This is an interesting bit from Runner’s World on why an ultramarathon (50-100 miles) could be easier on your body than just a simple marathon:
I’ve heard people say ultras are easier on your body than marathons. How could that be?
From the intensity standpoint, it’s easier. You’re going at a moderate rate over a longer period of time. You’re stopping at aid stations, you’re getting something to eat, refilling your water bottle. In marathons, you go, say, three and a half hours at the exact same pace over pavement. Most ultra courses have a variety of terrain, so you’re using different muscles. Even the outlook is different: I’m going to walk for 30 minutes, then I’m going to run downhill for 40 minutes. That’s completely different from I’ve got an hour and 15 minutes of First Avenue ahead of me.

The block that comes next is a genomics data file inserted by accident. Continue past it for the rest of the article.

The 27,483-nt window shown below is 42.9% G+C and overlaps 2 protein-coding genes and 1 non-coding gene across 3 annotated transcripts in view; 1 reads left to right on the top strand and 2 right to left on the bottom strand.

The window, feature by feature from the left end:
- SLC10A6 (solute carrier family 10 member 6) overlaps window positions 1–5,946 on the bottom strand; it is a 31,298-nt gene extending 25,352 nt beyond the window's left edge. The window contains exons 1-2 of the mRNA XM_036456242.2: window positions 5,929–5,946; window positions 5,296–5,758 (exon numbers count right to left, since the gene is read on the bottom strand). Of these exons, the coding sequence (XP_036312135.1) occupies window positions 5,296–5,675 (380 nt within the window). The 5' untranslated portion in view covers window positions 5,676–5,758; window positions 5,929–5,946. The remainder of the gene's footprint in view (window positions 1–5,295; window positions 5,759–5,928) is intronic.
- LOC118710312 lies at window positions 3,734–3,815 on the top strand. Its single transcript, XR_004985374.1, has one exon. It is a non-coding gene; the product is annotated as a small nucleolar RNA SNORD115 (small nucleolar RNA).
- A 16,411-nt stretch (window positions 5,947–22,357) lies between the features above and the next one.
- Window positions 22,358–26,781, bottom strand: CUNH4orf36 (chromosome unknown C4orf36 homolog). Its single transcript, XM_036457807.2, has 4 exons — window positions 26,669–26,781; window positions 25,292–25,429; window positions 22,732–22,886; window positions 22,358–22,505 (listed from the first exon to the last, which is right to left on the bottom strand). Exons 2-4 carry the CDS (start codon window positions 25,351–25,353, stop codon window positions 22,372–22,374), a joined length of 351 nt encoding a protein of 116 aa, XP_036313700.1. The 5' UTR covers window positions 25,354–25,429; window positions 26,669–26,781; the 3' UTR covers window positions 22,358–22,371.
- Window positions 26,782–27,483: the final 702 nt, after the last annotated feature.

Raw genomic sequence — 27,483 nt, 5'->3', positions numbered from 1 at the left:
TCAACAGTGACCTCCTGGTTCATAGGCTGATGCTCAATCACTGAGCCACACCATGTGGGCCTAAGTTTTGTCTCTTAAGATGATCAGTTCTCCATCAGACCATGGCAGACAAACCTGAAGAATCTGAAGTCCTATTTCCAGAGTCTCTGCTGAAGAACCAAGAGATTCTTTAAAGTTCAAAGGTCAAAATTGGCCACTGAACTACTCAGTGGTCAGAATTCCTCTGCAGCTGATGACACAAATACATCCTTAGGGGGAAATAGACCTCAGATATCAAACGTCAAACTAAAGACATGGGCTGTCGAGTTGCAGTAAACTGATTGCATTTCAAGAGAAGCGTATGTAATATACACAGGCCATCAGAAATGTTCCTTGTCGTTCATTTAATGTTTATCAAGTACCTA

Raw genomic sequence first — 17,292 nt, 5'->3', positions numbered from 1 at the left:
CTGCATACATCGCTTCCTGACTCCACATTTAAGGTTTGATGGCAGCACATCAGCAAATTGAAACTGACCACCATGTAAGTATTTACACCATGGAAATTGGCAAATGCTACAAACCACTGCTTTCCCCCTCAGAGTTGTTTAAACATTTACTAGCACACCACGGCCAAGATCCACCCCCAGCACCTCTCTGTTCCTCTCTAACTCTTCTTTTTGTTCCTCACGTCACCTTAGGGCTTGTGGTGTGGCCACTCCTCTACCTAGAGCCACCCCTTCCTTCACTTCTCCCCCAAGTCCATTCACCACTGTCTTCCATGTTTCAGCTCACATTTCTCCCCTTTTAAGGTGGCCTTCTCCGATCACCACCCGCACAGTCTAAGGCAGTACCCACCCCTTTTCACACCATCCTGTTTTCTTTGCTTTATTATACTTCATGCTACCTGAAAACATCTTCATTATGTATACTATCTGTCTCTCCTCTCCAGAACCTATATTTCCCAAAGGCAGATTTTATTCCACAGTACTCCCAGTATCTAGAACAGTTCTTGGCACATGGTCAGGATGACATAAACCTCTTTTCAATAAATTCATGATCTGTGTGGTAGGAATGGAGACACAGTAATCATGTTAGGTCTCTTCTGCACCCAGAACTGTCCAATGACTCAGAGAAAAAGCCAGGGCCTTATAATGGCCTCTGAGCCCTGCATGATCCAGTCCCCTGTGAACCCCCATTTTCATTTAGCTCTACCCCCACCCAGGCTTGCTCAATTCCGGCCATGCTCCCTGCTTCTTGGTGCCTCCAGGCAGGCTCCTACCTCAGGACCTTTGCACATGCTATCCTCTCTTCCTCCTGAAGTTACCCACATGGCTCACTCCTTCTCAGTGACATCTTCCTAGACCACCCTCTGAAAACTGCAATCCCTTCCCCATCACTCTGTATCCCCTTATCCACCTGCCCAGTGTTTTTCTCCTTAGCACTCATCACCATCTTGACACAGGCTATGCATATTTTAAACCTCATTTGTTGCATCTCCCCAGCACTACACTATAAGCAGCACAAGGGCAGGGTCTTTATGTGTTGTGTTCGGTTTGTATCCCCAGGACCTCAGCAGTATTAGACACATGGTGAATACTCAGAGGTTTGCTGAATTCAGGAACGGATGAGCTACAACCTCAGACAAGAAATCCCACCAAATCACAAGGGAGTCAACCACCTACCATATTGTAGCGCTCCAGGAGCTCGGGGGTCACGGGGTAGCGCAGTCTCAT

Thanks to Paul Kedrosky for the pointer, who asks what the business parallels are. My takeaway from the above is that variety is key — change of activity, change of scenery, etc. It makes sense that going hard for six months is easier than going hard for three months, if the six month plan involves some a mix of tasks and perhaps a few weekend get-aways.
Life is a series of sprints, not a marathon. So says the Power of Full Engagement, a book that has influenced my thinking on balance issues.
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